14. Take a photography class
  15. Have a child
  16. Marry a man who is good for me
  17. Get contacts
  18. Contact Wayne and Judy (Paris)
  19. Buy a car
  20. Get my license
  21. Write a book
  22. Visit Italy
  23. Read the Bible from cover to cover
  24. See part of the Iditarod race
  25. Meet someone famous
  26. Go to Creation West at the Gorge
  27. Ski at Chamonix
  28. Gallop on a horse without falling off
  29. Run on a daily basis (for a summer)
  30. Visit 25 states (I have five under my belt at the moment)
  31. Get a breast reduction
  32. Drink green tea daily for 6 months
  33. Snowboard until I am physically unable to (age-wise)
  34. Live in a city
  35. Eat dinner in the Space Needle
  36. Meet "The Waiter" (
  37. Visit Switzerland
  38. Eat frog legs
  39. Go snorkeling
  40. Hit a hacky sack five times, consecutively
  41. Read Anna Karenina, and all the other books on my bookshelf that I haven't read yet.
  42. Ace my chem. final (this was in high school)
  43. Learn to speak Italian
  44. Do as many of the "100 Funnest Things to do at Walmart" before I get kicked out.
  45. Tell my father a very bad thing
  46. Take a road trip
  47. Learn to play piano better
  48. Buy a grand piano
  49. Buy a big house for my piano
  50. Somehow connect the poems for my English final
  51. Study in a foreign country (probably won't happen)
  52. Rent a limo
  53. Write 200 posts on my blog (I'm on my way!)
  54. Be quoted
  55. Snowboard at Chamonix
  56. Snowboard at Whistler
  57. Snowboard at Big White
  58. Take my little sister (the older of the two) snowboarding
  59. Moon someone
  60. Go skinny-dipping
  61. Make a will
  62. Get an iPod
  63. Keep up on homework this semester (this is an ongoing endeavor)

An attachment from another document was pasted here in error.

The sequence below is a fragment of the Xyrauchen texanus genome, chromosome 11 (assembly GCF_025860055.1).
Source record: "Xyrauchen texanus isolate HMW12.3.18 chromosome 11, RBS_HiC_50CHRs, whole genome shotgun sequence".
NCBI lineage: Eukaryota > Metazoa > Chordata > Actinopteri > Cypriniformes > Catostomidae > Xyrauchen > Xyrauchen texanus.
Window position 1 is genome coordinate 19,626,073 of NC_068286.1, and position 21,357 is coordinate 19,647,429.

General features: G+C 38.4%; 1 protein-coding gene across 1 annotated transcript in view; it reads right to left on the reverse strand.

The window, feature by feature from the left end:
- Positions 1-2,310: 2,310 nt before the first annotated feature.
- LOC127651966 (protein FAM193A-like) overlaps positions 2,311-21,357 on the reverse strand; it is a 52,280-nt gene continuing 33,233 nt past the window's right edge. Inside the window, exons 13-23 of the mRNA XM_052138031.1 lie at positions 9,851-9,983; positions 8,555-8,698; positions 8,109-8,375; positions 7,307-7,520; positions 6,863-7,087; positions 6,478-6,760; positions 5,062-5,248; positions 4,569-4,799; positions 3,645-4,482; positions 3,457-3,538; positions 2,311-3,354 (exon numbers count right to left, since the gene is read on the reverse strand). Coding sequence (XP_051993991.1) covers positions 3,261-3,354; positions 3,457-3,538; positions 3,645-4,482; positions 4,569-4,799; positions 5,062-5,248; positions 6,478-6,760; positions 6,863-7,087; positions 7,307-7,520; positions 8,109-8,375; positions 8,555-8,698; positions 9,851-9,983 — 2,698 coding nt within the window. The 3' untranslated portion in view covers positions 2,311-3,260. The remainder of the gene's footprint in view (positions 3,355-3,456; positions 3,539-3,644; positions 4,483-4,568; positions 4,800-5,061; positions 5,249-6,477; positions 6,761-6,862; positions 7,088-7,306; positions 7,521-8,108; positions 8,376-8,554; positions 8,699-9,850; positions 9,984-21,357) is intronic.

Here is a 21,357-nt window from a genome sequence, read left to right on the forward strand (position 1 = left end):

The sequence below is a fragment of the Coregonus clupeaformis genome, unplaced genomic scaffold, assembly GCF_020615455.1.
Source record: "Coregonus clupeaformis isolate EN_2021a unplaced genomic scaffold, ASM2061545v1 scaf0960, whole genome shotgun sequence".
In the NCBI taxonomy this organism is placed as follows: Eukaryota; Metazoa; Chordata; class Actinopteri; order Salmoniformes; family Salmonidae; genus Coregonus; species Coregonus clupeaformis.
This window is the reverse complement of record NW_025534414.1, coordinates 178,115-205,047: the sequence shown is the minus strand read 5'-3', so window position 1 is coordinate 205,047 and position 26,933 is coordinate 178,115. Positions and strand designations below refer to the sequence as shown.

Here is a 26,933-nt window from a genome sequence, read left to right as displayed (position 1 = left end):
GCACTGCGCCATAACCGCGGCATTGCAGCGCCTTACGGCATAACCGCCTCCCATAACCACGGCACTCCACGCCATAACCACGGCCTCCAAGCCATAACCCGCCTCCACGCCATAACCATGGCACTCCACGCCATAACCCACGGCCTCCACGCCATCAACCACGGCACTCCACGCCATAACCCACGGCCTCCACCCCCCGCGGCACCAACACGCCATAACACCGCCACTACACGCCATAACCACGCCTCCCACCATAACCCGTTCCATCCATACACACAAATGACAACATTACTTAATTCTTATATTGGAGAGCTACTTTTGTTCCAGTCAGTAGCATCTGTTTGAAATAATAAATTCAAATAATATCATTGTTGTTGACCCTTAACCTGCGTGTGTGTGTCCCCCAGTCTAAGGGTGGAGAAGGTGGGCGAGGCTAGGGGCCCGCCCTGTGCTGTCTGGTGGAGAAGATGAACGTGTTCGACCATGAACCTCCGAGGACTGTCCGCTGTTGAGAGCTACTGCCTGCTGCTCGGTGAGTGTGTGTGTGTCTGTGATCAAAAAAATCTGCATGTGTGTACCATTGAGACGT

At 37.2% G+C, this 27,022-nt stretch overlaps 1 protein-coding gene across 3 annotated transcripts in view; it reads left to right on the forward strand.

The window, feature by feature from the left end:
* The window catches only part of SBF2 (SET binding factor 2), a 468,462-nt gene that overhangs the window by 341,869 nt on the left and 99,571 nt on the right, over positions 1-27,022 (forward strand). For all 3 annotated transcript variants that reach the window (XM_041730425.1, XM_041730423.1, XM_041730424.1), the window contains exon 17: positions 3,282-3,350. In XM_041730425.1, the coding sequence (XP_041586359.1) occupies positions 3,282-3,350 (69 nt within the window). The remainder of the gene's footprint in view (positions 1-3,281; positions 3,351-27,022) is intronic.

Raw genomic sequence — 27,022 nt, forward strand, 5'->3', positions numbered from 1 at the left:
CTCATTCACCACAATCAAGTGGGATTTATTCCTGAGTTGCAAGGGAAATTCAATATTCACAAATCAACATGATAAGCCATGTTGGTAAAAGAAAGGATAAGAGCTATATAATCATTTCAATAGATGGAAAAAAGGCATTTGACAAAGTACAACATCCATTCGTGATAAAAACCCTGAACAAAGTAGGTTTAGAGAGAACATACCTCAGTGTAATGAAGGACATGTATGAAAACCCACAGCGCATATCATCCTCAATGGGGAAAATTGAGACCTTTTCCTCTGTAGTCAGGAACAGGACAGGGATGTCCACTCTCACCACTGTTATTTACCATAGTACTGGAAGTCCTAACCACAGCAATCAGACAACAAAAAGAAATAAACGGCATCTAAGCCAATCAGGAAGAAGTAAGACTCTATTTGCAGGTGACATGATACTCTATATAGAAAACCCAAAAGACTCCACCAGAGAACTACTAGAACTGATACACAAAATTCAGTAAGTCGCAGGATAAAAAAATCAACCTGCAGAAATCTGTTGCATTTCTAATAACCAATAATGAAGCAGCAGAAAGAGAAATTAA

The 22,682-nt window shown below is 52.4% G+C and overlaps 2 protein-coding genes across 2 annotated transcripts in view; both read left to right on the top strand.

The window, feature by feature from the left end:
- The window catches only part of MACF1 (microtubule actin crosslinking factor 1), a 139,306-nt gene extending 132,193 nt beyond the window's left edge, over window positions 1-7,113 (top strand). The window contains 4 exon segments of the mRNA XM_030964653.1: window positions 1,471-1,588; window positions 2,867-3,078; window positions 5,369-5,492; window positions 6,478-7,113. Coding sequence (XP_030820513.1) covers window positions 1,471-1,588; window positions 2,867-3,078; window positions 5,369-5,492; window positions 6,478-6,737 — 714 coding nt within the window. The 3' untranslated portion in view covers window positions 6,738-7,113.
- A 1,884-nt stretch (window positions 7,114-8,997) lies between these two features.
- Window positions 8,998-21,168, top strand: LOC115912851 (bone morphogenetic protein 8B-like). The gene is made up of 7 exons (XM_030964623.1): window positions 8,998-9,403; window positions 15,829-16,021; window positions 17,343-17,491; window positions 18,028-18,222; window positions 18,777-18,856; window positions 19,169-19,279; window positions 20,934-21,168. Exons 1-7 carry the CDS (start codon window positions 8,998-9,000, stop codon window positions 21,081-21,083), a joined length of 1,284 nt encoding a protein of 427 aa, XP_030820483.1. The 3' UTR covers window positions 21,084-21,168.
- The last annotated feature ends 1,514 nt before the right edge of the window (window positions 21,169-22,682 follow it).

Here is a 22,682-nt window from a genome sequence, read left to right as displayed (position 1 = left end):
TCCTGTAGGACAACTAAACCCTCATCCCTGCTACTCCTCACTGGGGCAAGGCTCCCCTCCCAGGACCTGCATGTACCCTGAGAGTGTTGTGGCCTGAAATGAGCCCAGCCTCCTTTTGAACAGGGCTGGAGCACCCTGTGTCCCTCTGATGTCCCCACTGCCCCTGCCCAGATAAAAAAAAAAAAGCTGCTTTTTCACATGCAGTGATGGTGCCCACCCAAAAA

64. Keep up on workload Senior year (this was finished then, but I start Senior year next year too, so I won't cross it off)
  65. Go to Disneyland
  66. Kiss the Blarney Stone
  67. See the Book of Kells
  68. See the Great Wall of China
  69. Walk up the steps of the Eiffel Tower
  70. Elope, or have a big wedding
  71. Learn a new word every day (for one year)
  72. Apply to Haverford University
  73. Choose and apply to grad schools
  74. Move in with AAS
  75. Try a bizarre food, other than frog legs
  76. Work at a boulangerie
  77. Participate in the Penguin Dip, in Clear Lake, WA
  78. Go on a cruise
  79. Sleep naked under the stars
  80. Pick out my burial plot
  81. Go to dinner with CR
  82. Get my tongue pierced
  83. Get my tattoo for Cass
  84. Send myself flowers
  85. Date a French guy
  86. Sleep next to a man I love
  87. Visit Scotland
  88. Major in French



  89. Have my portrait drawn
  90. Visit Denmark
  91. See the Grand Canyon at sunrise
  92. 15 hours of community service
  93. 20 hours of VisComm (another high school thing)
  94. Apply for Best SELF job (I got this one)
  95. Move out
  96. Montana trip with Grandma
  97. Sing karaoke
  98. Get streaks in my hair
  99. Yodel in Switzerland
  100. Drive my kids nuts, like my mom did to me
  101. Get the internship with the DA (I have an interview on Thursday)
  102. Conduct a research project
  103. Spend two months backpacking around the world
  104. Have a post card that I sent to PostSecret published, either on the website, or in the book.
  105. Experience Holi in India, even though I am not Muslim or Hindu.
  106. Have fun at Fete de la Musique in France one year.
  107. Buy a mask for Carnivale in Venice
  108. Graduate from grad school
  109. Get a kick ass job as an attorney, a mediator, or a clinical psychologist.
  110. Go speed dating.
Warning: some of these are no longer relevant
Date a French guy—This is irrelavent. I am currently with the most wonderful guy in the world, who complements all my bad qualities with all his good ones, and loves me just the way I am. I don't want anything else.